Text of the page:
oak outside my bedroom window, when
I was a child, taught me fear.
night it would send its cold shadow across
my room, along the floor,
if the dark were coming for me with
a famine-hunger for my soul. Its
fingers, twisted with age, bony, groped
blindly up the bedroom wall,
for me with awful patience, until
a wind would enter this world
oak and bedroom and dark silence, storming
my dreams with grey, gnarled
of oak and birch and willow marching
through the black middle-earth of
midnight moaning a long, slow
of the nightfall, hollow as death.
song swallowed me. I fell far
the void of the moon, down through God, to
the root of morning, sinister
the sunlight creeping across my bed.
was eight when we moved from Granite View, a
grim estate of post-war council houses,
a strange townland at the edge of Saval parish called Benagh, from the Gaelic, ‘place of birches’.
place of mystery, place of dark. I knew this
place had called me, like all the ancient Irish
had been called, by some strange music;
living stream, a pipe’s lament, the cry
wild geese in the desolate winter sky,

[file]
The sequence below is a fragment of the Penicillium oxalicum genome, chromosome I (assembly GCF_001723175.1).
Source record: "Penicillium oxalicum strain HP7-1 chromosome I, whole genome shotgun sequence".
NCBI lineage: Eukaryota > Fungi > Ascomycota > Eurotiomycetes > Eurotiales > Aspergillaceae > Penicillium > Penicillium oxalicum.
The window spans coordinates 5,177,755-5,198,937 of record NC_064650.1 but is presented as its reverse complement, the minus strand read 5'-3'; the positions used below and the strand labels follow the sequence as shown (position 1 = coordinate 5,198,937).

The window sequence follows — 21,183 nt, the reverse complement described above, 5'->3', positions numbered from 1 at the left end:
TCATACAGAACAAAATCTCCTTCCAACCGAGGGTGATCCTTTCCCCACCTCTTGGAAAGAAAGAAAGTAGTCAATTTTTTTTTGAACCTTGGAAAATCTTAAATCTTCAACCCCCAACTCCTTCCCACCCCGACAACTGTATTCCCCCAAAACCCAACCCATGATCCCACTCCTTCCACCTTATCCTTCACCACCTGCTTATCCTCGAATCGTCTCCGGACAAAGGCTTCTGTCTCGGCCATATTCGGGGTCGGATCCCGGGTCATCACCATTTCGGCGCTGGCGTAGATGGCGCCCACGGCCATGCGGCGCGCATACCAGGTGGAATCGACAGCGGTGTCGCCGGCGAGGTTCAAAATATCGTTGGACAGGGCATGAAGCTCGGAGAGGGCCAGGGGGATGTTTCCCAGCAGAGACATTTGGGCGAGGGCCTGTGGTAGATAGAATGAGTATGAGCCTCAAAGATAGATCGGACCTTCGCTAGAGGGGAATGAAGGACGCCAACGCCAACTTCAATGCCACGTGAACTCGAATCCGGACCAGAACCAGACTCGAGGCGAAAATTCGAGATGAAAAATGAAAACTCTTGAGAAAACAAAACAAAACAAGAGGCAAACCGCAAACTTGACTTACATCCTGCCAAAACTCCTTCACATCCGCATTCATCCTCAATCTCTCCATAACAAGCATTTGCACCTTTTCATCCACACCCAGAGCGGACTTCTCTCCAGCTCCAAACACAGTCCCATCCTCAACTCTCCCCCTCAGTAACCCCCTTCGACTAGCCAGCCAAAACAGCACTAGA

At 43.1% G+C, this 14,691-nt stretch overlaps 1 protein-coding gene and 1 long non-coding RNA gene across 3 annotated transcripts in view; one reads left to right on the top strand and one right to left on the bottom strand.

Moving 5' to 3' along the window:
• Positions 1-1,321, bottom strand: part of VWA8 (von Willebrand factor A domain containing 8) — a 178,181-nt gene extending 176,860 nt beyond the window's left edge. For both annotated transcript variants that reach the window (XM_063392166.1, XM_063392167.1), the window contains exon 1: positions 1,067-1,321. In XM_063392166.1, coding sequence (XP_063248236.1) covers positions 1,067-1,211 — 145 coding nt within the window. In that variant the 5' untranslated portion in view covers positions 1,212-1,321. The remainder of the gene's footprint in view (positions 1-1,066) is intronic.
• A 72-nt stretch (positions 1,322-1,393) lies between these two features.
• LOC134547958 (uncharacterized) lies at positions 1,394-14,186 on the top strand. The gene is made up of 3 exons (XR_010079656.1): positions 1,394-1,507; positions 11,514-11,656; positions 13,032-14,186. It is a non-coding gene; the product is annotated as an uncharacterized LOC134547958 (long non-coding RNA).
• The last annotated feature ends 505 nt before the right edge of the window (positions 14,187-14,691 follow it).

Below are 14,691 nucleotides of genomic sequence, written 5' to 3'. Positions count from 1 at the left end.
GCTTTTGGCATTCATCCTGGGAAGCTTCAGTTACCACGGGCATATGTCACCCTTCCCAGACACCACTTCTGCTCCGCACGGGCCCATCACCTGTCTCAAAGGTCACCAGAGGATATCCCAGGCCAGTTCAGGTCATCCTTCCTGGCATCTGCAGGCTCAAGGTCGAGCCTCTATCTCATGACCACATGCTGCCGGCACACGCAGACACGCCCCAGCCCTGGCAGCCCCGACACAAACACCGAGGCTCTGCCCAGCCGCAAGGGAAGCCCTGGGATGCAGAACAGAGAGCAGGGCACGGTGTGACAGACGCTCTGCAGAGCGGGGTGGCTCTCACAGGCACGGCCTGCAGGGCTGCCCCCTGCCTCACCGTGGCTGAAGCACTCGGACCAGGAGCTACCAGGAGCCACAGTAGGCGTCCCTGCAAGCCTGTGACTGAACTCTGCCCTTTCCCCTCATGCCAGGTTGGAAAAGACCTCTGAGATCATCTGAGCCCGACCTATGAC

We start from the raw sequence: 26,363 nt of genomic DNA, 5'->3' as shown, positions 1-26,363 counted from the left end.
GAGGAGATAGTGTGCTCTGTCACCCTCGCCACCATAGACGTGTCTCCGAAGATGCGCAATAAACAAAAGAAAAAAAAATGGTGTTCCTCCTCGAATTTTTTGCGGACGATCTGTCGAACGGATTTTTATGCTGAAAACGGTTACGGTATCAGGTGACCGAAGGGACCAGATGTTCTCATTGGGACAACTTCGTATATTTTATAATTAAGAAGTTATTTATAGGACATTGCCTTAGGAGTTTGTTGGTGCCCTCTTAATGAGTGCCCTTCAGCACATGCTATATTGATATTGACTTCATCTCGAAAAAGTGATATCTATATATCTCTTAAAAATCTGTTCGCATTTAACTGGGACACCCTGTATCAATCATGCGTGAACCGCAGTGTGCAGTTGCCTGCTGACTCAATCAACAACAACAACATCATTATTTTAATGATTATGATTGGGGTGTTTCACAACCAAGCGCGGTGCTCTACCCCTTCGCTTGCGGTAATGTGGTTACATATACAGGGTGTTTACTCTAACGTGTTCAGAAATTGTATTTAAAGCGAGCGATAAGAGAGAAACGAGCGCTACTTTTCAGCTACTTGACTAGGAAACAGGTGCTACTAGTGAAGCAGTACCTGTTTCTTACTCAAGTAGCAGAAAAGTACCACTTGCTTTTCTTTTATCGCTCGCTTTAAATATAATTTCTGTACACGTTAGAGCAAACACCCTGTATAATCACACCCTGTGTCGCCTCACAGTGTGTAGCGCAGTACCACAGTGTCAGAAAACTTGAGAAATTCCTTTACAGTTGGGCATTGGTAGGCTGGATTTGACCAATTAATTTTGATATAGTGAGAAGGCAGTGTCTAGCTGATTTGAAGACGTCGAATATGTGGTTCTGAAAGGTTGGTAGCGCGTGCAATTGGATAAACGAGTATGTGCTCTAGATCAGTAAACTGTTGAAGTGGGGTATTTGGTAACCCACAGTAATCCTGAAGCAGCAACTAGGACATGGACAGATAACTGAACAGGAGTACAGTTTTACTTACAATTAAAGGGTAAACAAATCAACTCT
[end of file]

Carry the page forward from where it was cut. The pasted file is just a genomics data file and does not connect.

woman’s voice that echoed through the air
made one man, though home already, homesick for
somewhere else, so that he followed her
Tir na n-Og, across unreturnable seas, leaving
behind the rock-hard world of men and
disappearing into the twilit trees
live in an utterly otherworldly vision
time unflowing, wind not blowing,
heart filled with heartbreaking harmonies
human heart could hear for very long without
becoming cold to human hurt
surrendering to that strange inhuman music. I
knew then, also, I’d one day make my art
of this place of birches, a dark song
the threshold between eternity and rock.
smoky winter’s day
the Linen Hall café.
climbed the cold stone staircase
encounter such a face
smiled from Jean-Luc Godard’s New
Femme Est Une Femme,
forward with kohled eyes
the later Vivre
she’d smoke and kiss and pout with
a vamp-vermillion mouth.
that celluloid instant
muse-like. You were you